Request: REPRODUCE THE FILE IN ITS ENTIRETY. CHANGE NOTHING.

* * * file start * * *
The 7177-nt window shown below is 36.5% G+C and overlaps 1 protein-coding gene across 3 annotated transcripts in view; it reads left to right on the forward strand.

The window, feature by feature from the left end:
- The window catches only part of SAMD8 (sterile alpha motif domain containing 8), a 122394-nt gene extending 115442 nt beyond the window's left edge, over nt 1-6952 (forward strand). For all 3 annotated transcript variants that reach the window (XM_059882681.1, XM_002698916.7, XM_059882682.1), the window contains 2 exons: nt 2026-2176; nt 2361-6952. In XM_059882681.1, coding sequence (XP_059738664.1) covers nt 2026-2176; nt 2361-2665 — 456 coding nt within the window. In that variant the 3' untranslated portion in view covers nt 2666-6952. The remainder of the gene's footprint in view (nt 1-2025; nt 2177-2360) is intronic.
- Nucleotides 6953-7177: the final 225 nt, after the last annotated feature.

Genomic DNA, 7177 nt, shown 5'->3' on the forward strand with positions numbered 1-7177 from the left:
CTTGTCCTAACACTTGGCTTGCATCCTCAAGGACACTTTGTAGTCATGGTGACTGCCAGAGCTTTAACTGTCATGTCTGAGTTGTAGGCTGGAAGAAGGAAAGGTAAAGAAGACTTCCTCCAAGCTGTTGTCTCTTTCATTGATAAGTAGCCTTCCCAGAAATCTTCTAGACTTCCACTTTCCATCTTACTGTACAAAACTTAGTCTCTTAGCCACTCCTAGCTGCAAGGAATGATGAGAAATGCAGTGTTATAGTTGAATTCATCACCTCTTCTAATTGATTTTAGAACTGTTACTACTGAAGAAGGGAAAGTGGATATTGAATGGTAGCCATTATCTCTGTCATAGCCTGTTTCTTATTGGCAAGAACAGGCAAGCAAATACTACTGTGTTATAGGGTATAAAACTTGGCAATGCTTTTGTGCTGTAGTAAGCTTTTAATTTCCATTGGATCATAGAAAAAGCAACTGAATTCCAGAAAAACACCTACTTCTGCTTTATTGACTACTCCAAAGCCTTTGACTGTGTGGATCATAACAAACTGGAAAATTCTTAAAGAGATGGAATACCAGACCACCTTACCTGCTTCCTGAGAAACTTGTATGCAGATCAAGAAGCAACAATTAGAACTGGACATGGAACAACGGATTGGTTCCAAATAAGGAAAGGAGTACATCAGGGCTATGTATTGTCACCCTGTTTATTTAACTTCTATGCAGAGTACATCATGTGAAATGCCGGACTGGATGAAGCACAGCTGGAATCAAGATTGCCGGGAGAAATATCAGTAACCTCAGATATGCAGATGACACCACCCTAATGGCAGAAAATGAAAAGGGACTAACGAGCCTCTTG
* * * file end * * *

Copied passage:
The 7177-nt window shown below is 36.5% G+C and overlaps 1 protein-coding gene across 3 annotated transcripts in view; it reads left to right on the forward strand.

The window, feature by feature from the left end:
- The window catches only part of SAMD8 (sterile alpha motif domain containing 8), a 122394-nt gene extending 115442 nt beyond the window's left edge, over nt 1-6952 (forward strand). For all 3 annotated transcript variants that reach the window (XM_059882681.1, XM_002698916.7, XM_059882682.1), the window contains 2 exons: nt 2026-2176; nt 2361-6952. In XM_059882681.1, coding sequence (XP_059738664.1) covers nt 2026-2176; nt 2361-2665 — 456 coding nt within the window. In that variant the 3' untranslated portion in view covers nt 2666-6952. The remainder of the gene's footprint in view (nt 1-2025; nt 2177-2360) is intronic.
- Nucleotides 6953-7177: the final 225 nt, after the last annotated feature.

Genomic DNA, 7177 nt, shown 5'->3' on the forward strand with positions numbered 1-7177 from the left:
CTTGTCCTAACACTTGGCTTGCATCCTCAAGGACACTTTGTAGTCATGGTGACTGCCAGAGCTTTAACTGTCATGTCTGAGTTGTAGGCTGGAAGAAGGAAAGGTAAAGAAGACTTCCTCCAAGCTGTTGTCTCTTTCATTGATAAGTAGCCTTCCCAGAAATCTTCTAGACTTCCACTTTCCATCTTACTGTACAAAACTTAGTCTCTTAGCCACTCCTAGCTGCAAGGAATGATGAGAAATGCAGTGTTATAGTTGAATTCATCACCTCTTCTAATTGATTTTAGAACTGTTACTACTGAAGAAGGGAAAGTGGATATTGAATGGTAGCCATTATCTCTGTCATAGCCTGTTTCTTATTGGCAAGAACAGGCAAGCAAATACTACTGTGTTATAGGGTATAAAACTTGGCAATGCTTTTGTGCTGTAGTAAGCTTTTAATTTCCATTGGATCATAGAAAAAGCAACTGAATTCCAGAAAAACACCTACTTCTGCTTTATTGACTACTCCAAAGCCTTTGACTGTGTGGATCATAACAAACTGGAAAATTCTTAAAGAGATGGAATACCAGACCACCTTACCTGCTTCCTGAGAAACTTGTATGCAGATCAAGAAGCAACAATTAGAACTGGACATGGAACAACGGATTGGTTCCAAATAAGGAAAGGAGTACATCAGGGCTATGTATTGTCACCCTGTTTATTTAACTTCTATGCAGAGTACATCATGTGAAATGCCGGACTGGATGAAGCACAGCTGGAATCAAGATTGCCGGGAGAAATATCAGTAACCTCAGATATGCAGATGACACCACCCTAATGGCAGAAAATGAAAAGGGACTAACGAGCCTCTTG